Howard Brinton’s Friends for 350 Years

Howard Brinton’s Friends for 350 Years
Adult Education Reading Group
Santa Monica Quaker Meeting
May 15, 2016 at 8:30 a.m.
Clerked by Kim O’Brien

Here are the passages that we will consider:

Excerpts are from Howard J. Brinton’s Friends for 350 Years, Wallingford, PA: Pendle Hill Publications, 2002:

“Friends have hesitated to analyze or even to put into words the ineffable experience of worship. Nevertheless, much which is helpful in the meeting can be learned from books of devotion. The worshipper sits down in silence. He seeks to compose his wandering thoughts. How shall he begin in order that his worship may not become a dreamy reverie? Perhaps by repeating a prayer, or a verse of scripture or poetry. As he progresses, he may be able to offer a prayer of his own which merges with thoughts which have to do with the routine problems of his daily life. He must not fear to express selfish desires, for, above all, he must be sincere. He may find that these desires, when expressed before God, assume a different form, proportion and direction. After a time something may come before his mind, a past event, a future possibility, a saying or occurrence in the Bible or elsewhere on which his attention becomes fixed. This focus of attention is now seen, not in a secular, but in a religious context. It is viewed in its eternal rather than its temporal aspect.

The will and feelings of the worshipper become stirred as the thought before him glows with life and power. He no longer feels that he himself is searching, but that he is being searched through. There is a growing sense of divine Presence. Truth is not thought about, but perceived and enjoyed. It may be that a point is reached at which the worshipper finds that he must communicate to the meeting what has come to him. Or, he may resolve to act at some time in the future in accordance with the Light which he has received. If he waits quietly and expectantly with the windows of his soul open to whatever Light may shine, he may lose all sense of separate existence and find himself aware only of the greater Life on which his own is based. The sense of union with God may come unexpectedly. This occurs more often than is generally supposed, for it is frequently not recognized for what it is. Such complete self-forgetfulness cannot easily be reproduced in memory. There is the lower self-forgetfulness of sleep which cannot be remembered at all, and there is, at the opposite pole, the higher self-forgetfulness in which every faculty of the soul is intensely awake, with the result that consciousness is widened to include that which is beyond thought and memory” (Brinton, pp. 90-91).

“The method of laying the responsibility for ministry on the congregation as a whole rather than on a person or persons specially prepared and delegated for it obviously involves serious difficulties. The ministry in Quaker meetings has always been, and will continue to be, a problem. Persons unqualified because of shallowness of experience or failure to attain the highest motivation take advantage of the liberty. George Fox warns against preaching in a `brittle, peevish, hasty, fretful mind.’ (Ep. 131). Some even fail to understand the religious character of the meeting and introduce subjects more appropriate to a forum or lecture platform than to a group that is gathered to wait upon the Lord. Some, who have undoubtedly received a gift in the past, may have outlived it and not be aware of their loss. Too much ministry may lead to overdependence on the spoken word. Joshua Evans remarks in his Journal:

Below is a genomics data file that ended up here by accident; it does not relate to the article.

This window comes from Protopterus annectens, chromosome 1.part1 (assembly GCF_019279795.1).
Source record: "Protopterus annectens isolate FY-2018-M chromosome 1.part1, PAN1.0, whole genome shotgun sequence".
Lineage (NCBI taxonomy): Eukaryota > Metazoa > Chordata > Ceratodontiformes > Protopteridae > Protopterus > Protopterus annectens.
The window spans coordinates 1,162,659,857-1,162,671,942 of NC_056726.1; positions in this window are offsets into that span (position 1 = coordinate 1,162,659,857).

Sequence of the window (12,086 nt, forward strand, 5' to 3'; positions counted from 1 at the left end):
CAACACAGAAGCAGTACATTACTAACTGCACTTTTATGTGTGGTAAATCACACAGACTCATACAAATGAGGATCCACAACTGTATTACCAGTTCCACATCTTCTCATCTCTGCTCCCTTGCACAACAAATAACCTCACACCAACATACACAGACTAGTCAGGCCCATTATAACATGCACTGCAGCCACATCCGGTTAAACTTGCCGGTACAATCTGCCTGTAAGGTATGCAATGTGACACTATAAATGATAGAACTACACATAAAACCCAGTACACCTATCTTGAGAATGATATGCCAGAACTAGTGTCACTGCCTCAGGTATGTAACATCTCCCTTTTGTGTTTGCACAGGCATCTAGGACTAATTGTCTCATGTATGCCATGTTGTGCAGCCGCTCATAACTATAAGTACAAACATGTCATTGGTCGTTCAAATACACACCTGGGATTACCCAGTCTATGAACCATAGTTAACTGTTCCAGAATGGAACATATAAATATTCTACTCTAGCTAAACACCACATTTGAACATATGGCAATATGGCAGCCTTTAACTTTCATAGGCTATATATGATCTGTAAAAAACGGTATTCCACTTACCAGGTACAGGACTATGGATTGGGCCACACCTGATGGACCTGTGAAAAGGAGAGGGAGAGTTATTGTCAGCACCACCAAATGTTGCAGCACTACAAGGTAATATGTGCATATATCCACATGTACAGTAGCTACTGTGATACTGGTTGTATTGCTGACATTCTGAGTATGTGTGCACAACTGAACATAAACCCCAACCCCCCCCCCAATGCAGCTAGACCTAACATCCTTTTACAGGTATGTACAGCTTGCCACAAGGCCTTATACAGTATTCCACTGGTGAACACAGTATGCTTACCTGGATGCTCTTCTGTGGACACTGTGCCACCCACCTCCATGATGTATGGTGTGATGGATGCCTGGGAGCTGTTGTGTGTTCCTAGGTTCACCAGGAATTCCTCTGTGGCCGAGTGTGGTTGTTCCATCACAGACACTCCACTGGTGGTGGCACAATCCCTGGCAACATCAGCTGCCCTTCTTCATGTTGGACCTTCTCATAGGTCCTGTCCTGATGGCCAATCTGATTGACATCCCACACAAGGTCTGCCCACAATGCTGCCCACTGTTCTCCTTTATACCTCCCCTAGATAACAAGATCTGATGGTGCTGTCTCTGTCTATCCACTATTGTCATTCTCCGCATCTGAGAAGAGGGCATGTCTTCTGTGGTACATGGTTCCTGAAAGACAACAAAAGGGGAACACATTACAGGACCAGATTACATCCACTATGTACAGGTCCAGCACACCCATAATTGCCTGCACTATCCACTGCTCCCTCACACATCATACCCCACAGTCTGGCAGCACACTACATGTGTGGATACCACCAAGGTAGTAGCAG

`At our meeting lately we had the company of four Friends who were ministers. It occurred to my mind that in a season of drought we looked to the clouds for rain. Sometimes many clouds produce but little rain, so when divers preachers are in the gallery and the minds of the people turned towards them and not to the Bishop of souls, disappointment often happens.’

In the parable of the sower, some seed did not grow because it fell on hard ground. The ground may have become hard because so many were tramping up and down to sow seed” (Brinton, pp. 110-111).

“The pioneering quality of Quaker social work is large due to the character of the meeting for worship. Silent waiting worship permits a fresh and direct facing of facts under conditions in which the conscience becomes sensitized. There is no screen of words and abstract concepts between the soul and reality. Music, sermons, prayers, responses, all such spiritual exercises may be received passively or with a resistance of which the recipient is often quite unaware, but that which arises from within is closer to the springs of the will. The worshiper finds a certain condition in the outside world presented to his mind at the very time at which he is seeking God’s guidance for his actions. The horizontal human relationship become correlated with the vertical divine-human relationship in such a way that certain actions appear to be required independently of any human opinion or demand. A concern develops and with it a sense of uneasiness over a situation about which something needs to be done. This uneasiness persists until the required action is undertaken either successfully or unsuccessfully. If unsuccessful, the Friend who had experienced the concern can at least feel that he has lived up to the measure of light and power given to him. Needless to say, all meetings for worship are not sources of inspiration; many are unfruitful due to drowsiness or inertness. Also it must be remembered that the spirit of creative worship may be fruitful at unexpected times and places outside the united gathering” (Brinton, pp. 177-178).